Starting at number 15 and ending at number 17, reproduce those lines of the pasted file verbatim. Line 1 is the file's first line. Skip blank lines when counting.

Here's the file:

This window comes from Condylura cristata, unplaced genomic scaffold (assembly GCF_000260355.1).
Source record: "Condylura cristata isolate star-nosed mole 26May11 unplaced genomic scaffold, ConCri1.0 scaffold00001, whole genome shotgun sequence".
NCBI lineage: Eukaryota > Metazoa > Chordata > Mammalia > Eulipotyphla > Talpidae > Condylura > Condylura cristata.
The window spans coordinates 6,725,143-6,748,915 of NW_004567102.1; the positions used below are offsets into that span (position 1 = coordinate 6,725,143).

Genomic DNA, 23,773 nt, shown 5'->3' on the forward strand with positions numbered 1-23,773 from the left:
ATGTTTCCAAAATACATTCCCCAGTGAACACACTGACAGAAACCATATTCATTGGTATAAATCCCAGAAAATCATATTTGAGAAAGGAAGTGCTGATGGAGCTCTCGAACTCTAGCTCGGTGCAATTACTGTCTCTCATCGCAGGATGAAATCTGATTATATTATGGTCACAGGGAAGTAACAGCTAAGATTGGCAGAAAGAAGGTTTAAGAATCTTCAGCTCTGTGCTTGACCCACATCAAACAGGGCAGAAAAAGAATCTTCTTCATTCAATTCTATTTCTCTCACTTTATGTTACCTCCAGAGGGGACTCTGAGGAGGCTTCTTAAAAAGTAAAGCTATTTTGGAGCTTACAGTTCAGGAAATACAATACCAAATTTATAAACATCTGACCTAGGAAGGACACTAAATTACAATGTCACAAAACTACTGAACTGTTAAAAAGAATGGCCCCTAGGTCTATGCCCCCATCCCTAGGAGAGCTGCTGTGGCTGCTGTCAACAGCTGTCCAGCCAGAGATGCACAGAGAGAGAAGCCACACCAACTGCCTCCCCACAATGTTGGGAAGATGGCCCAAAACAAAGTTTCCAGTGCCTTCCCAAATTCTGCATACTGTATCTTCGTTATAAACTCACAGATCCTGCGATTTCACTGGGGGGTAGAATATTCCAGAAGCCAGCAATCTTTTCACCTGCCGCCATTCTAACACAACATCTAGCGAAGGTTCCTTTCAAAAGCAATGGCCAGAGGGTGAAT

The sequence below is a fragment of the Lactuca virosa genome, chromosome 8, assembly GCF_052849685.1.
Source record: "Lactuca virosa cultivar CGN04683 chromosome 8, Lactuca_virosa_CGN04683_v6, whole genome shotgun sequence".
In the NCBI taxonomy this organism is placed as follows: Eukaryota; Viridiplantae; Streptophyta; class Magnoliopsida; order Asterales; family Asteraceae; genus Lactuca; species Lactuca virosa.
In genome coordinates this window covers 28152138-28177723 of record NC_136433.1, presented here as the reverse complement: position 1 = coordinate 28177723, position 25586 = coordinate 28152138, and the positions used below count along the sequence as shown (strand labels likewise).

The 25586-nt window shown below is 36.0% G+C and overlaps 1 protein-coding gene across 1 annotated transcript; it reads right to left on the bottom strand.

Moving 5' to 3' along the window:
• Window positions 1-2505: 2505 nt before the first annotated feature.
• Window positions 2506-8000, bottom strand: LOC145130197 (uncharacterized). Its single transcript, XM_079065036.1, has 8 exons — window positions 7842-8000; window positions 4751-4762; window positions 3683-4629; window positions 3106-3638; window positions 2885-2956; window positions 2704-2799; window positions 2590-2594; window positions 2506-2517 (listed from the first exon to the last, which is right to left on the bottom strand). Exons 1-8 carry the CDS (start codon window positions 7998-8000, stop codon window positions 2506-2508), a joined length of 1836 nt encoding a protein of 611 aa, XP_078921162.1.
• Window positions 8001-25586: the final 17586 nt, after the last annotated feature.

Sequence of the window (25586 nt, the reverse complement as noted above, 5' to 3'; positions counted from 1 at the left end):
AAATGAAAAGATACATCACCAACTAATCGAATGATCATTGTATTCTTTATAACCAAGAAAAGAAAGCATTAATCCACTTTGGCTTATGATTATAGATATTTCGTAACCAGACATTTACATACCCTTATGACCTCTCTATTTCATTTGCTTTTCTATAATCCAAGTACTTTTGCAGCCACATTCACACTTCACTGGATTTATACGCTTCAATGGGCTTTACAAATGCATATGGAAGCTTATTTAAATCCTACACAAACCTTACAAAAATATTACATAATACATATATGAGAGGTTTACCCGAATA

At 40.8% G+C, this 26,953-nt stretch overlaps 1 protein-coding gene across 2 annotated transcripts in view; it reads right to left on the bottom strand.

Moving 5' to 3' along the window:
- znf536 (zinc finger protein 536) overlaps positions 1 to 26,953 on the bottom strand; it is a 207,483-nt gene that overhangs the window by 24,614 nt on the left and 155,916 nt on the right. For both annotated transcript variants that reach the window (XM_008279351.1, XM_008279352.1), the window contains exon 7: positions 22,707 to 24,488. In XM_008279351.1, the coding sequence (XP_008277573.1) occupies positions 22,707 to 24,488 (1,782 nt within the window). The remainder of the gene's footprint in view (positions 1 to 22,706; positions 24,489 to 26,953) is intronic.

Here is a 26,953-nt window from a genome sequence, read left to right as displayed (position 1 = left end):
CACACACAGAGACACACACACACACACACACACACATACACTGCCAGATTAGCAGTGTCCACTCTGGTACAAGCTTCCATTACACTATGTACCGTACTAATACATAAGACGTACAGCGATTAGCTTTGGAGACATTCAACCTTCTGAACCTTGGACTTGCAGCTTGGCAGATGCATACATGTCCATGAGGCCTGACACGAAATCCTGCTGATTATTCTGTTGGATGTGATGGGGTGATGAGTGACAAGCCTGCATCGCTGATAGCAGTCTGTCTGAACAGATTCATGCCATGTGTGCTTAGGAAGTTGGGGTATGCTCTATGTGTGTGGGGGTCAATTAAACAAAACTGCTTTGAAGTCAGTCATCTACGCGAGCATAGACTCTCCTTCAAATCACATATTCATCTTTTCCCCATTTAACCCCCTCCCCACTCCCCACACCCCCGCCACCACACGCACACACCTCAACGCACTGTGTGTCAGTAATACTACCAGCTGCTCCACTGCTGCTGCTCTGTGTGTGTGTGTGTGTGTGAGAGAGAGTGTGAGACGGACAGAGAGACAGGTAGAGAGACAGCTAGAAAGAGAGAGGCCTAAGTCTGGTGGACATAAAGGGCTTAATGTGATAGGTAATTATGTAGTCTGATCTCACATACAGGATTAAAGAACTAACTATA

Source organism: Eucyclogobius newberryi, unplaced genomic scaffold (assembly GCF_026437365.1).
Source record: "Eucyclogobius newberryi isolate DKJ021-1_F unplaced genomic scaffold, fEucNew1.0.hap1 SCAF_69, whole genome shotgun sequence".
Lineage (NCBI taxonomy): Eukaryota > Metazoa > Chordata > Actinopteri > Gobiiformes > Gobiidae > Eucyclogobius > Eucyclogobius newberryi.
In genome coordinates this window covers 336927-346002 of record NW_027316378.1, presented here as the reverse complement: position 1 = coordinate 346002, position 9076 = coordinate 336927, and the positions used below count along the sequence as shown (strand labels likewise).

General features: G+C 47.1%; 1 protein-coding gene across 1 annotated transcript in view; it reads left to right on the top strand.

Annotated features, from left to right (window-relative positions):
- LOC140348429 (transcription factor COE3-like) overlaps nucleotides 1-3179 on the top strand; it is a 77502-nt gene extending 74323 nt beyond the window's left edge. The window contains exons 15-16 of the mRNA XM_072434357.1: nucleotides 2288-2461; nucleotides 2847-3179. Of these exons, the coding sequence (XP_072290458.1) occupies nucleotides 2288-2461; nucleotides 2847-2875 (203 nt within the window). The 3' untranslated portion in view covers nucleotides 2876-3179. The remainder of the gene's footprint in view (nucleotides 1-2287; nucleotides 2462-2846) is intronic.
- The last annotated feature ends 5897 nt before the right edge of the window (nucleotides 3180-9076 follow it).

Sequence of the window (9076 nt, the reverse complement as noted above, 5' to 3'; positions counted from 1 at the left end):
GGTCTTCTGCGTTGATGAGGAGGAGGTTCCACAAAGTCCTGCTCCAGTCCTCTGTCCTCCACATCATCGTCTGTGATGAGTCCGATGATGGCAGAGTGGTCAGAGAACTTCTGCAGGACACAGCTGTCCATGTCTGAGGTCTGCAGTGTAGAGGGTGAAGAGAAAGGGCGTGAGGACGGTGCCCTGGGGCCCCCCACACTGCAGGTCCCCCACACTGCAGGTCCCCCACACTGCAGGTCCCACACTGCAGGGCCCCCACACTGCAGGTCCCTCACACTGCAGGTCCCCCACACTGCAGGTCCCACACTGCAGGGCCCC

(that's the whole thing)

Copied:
• Window positions 8001-25586: the final 17586 nt, after the last annotated feature.

Sequence of the window (25586 nt, the reverse complement as noted above, 5' to 3'; positions counted from 1 at the left end):
AAATGAAAAGATACATCACCAACTAATCGAATGATCATTGTATTCTTTATAACCAAGAAAAGAAAGCATTAATCCACTTTGGCTTATGATTATAGATATTTCGTAACCAGACATTTACATACCCTTATGACCTCTCTATTTCATTTGCTTTTCTATAATCCAAGTACTTTTGCAGCCACATTCACACTTCACTGGATTTATACGCTTCAATGGGCTTTACAAATGCATATGGAAGCTTATTTAAATCCTACACAAACCTTACAAAAATATTACATAATACATATATGAGAGGTTTACCCGAATA